Here is an example of such a composite picture :
Seeing the enemy (audio, length 01:39.08)
Our enemies may be strangers or they may be people very close to us.
Everyday enemies (audio, length 00:26.86)
Problems such as domestic violence have challenged us for a very long time. How do we deal respectfully with the enemy and also protect the vulnerable? In the 16th century Thomas Cranmer, Archbishop of Canterbury and compiler of two editions of the Book of Common Prayer, declared that, If a man is cruel to his wife and displays excessive harshness of word and of deed toward her … and if he refuses to abandon his cruelty [after counselling and opportunity for repentance] … Then he must be considered his wife’s mortal enemy and a threat to her life … In her peril, recourse must be made to the remedy of divorce, no less than if her life had been openly attacked… it is our will that parties set free in this manner may contract a new marriage, while those convicted of the said crimes be punished either by perpetual exile or imprisonment for life.
The enemy in any situation is as human as yourself, as much a child of God as yourself, even if they are currently murderous, cruel, arrogant, or any other manifestation of being the enemy.
Loving the enemy means according them respect as a human being despite their current actions. It does not mean approving of their actions and it does not mean putting yourself or your loved ones in danger, or remaining in a situation of danger or abuse. You flee danger, report crime to the authorities, and you protect the vulnerable. This is also in line with Jesus’ teaching. Love is a manifestation of justice and righteousness, not a substitute for it.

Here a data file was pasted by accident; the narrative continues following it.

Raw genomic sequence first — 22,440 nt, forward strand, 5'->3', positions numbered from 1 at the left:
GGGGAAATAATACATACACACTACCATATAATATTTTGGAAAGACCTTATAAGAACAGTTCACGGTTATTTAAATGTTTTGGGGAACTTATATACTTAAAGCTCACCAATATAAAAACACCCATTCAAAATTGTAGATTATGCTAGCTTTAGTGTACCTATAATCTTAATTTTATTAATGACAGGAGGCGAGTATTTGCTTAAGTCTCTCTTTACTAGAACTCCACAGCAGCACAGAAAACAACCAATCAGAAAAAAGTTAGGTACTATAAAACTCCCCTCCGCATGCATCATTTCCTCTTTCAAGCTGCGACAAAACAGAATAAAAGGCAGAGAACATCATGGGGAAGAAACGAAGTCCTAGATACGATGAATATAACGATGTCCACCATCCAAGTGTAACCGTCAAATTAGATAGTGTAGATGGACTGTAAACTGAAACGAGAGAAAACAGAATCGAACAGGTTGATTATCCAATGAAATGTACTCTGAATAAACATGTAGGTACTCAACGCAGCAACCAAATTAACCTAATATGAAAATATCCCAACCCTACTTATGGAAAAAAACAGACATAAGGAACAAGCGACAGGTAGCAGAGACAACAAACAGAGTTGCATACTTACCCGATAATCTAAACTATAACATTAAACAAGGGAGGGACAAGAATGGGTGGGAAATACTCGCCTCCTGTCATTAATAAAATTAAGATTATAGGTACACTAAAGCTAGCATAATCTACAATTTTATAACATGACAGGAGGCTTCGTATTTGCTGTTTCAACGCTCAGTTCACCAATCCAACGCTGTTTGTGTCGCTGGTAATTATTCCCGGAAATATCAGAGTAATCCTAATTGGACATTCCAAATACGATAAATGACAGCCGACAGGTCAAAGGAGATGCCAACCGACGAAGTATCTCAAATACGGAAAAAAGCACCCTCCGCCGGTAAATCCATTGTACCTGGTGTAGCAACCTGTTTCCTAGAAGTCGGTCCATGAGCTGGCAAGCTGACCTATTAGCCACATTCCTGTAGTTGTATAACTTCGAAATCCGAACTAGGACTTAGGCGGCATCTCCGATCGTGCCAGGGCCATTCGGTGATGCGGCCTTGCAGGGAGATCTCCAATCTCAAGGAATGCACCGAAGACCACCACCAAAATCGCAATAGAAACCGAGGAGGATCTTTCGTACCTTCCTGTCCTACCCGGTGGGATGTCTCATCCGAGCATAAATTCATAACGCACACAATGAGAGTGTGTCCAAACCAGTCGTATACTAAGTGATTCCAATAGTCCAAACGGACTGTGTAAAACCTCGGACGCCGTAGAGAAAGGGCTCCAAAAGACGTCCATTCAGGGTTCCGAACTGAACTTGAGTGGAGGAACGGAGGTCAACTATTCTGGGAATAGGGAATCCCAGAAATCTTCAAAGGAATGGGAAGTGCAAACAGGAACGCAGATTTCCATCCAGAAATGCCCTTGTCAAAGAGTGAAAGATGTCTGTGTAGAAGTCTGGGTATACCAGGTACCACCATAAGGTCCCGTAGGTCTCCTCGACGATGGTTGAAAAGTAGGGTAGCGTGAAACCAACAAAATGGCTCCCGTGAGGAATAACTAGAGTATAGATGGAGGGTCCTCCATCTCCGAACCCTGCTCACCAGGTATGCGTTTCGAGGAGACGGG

Do good to them. This is not a tit for tat exchange. We are to treat them as we would wish to be treated, not as they treat us, not as we think they deserve, but as we would want and expect for ourselves. Your actions should reflect your faith, not their threats.
Doing good includes blessing and praying for people. My daughter was once systematically bullied at work. When praying for her, I was astonished to experience a strong sense that my prayers should be for the perpetrator. I did not want to pray for them but I did. The situation was resolved to a more normal relationship. I felt chastened and I learnt something important.
This may not always happen. Jesus said to expect nothing in return, but to do it anyway.
This is a hard process and we will have a mixture of thoughts and feelings as we attempt it. When we follow Jesus, we do get something in return although it may not be a change in our enemy. Here is Louisa Hope’s description of the internal landscape of that experience.
Head, heart and deep spirit (audio, length 01:41.86)
From Romans 12 “if your enemies are hungry, feed them; if they are thirsty, give them something to drink; for by doing this you will heap burning coals on their heads” Do not be overcome by evil, but overcome evil with good. (Romans 12. 20-21)
I could say much more but I might become your enemy by wearying you with excessive words.
May we all grow in love for one another and even for our enemies. Amen
All audio clips are from the podcast at https://www.abc.net.au/radio/programs/conversations/conversations-louisa-hope/10779528